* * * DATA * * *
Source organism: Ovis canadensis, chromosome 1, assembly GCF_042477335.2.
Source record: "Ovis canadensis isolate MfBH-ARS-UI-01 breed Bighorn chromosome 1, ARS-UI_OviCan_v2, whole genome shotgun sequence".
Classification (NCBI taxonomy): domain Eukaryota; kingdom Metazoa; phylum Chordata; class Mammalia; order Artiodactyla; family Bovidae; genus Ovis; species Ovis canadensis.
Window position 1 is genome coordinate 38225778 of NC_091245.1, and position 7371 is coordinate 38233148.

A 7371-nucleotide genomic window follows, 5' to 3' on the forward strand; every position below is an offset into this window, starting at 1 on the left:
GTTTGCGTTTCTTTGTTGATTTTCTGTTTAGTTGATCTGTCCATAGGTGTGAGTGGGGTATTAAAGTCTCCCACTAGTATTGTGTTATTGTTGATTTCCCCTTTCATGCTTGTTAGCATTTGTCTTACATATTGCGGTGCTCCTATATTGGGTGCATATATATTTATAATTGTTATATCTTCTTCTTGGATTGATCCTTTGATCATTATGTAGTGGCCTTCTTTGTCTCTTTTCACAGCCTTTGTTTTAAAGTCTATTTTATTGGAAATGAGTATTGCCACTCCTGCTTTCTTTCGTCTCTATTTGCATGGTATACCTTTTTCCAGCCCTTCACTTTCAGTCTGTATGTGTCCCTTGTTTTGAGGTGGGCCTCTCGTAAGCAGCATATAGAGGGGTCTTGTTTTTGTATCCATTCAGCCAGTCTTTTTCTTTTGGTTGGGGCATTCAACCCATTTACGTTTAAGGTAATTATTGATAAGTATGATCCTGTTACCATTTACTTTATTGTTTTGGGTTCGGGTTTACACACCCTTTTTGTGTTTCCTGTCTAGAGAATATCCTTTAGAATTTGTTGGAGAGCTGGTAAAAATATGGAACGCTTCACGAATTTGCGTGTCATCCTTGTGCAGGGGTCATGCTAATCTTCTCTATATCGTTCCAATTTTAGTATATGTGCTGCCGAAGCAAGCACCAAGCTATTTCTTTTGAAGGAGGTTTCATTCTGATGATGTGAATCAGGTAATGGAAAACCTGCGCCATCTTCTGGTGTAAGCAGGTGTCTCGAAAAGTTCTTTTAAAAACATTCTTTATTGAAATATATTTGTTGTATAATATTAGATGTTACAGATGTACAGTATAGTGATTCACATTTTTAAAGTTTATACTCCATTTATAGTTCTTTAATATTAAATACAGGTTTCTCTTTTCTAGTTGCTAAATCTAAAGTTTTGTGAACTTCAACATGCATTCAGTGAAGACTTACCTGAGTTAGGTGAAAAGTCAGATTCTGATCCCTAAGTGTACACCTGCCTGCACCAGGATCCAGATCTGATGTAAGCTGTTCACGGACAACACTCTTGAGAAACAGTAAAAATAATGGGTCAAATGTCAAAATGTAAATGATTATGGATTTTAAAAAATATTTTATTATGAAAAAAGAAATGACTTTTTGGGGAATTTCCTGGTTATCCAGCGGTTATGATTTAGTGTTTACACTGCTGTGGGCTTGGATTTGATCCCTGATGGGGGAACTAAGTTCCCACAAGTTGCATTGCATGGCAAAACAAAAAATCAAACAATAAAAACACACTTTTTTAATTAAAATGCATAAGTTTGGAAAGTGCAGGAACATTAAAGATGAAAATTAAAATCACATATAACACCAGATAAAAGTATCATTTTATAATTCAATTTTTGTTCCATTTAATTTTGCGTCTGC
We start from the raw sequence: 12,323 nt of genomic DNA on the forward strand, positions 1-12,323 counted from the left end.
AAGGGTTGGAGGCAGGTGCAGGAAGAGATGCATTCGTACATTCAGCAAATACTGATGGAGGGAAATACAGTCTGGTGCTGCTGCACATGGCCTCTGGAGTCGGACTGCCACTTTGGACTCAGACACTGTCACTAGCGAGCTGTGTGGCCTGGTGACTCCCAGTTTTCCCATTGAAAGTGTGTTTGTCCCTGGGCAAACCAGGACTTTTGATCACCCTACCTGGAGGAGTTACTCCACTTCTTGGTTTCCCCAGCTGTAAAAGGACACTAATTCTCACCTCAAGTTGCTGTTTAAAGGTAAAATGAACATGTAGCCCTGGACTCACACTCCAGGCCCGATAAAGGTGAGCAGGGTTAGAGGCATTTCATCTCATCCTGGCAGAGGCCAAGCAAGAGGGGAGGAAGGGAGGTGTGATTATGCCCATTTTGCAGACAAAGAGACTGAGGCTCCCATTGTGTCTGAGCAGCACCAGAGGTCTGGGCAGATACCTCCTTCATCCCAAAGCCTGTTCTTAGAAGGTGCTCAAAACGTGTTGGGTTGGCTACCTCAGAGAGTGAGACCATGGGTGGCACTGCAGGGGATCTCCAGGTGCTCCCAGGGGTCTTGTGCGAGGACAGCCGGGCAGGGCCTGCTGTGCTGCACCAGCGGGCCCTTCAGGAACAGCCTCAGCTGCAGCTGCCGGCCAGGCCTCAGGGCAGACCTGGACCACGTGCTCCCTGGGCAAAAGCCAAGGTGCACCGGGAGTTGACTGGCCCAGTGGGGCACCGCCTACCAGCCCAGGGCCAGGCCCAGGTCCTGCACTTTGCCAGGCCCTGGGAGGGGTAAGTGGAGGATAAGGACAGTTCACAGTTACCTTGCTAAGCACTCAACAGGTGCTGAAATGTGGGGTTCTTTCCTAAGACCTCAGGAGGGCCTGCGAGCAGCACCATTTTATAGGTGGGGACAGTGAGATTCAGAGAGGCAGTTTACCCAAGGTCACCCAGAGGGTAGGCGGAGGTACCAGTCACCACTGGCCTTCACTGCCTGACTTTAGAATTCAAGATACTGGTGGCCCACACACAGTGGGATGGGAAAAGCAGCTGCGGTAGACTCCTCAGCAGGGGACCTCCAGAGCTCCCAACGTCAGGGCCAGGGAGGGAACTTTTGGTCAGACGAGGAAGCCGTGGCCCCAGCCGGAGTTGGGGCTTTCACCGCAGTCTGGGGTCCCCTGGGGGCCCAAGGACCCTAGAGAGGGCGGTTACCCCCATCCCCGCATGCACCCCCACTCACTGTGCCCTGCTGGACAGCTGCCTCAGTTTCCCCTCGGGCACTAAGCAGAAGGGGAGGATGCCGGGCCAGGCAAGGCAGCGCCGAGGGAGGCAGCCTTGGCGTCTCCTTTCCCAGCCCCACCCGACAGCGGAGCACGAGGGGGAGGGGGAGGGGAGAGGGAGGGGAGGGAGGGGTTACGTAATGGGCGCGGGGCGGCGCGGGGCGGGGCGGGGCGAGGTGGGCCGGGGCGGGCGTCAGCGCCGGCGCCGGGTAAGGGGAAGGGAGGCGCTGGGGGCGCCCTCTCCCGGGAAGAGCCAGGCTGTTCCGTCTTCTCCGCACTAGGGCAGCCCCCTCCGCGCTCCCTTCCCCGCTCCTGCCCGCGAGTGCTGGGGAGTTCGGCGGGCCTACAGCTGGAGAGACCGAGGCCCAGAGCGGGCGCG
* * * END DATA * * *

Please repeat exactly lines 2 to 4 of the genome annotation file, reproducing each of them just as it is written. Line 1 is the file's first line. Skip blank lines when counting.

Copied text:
Source record: "Ovis canadensis isolate MfBH-ARS-UI-01 breed Bighorn chromosome 1, ARS-UI_OviCan_v2, whole genome shotgun sequence".
Classification (NCBI taxonomy): domain Eukaryota; kingdom Metazoa; phylum Chordata; class Mammalia; order Artiodactyla; family Bovidae; genus Ovis; species Ovis canadensis.
Window position 1 is genome coordinate 38225778 of NC_091245.1, and position 7371 is coordinate 38233148.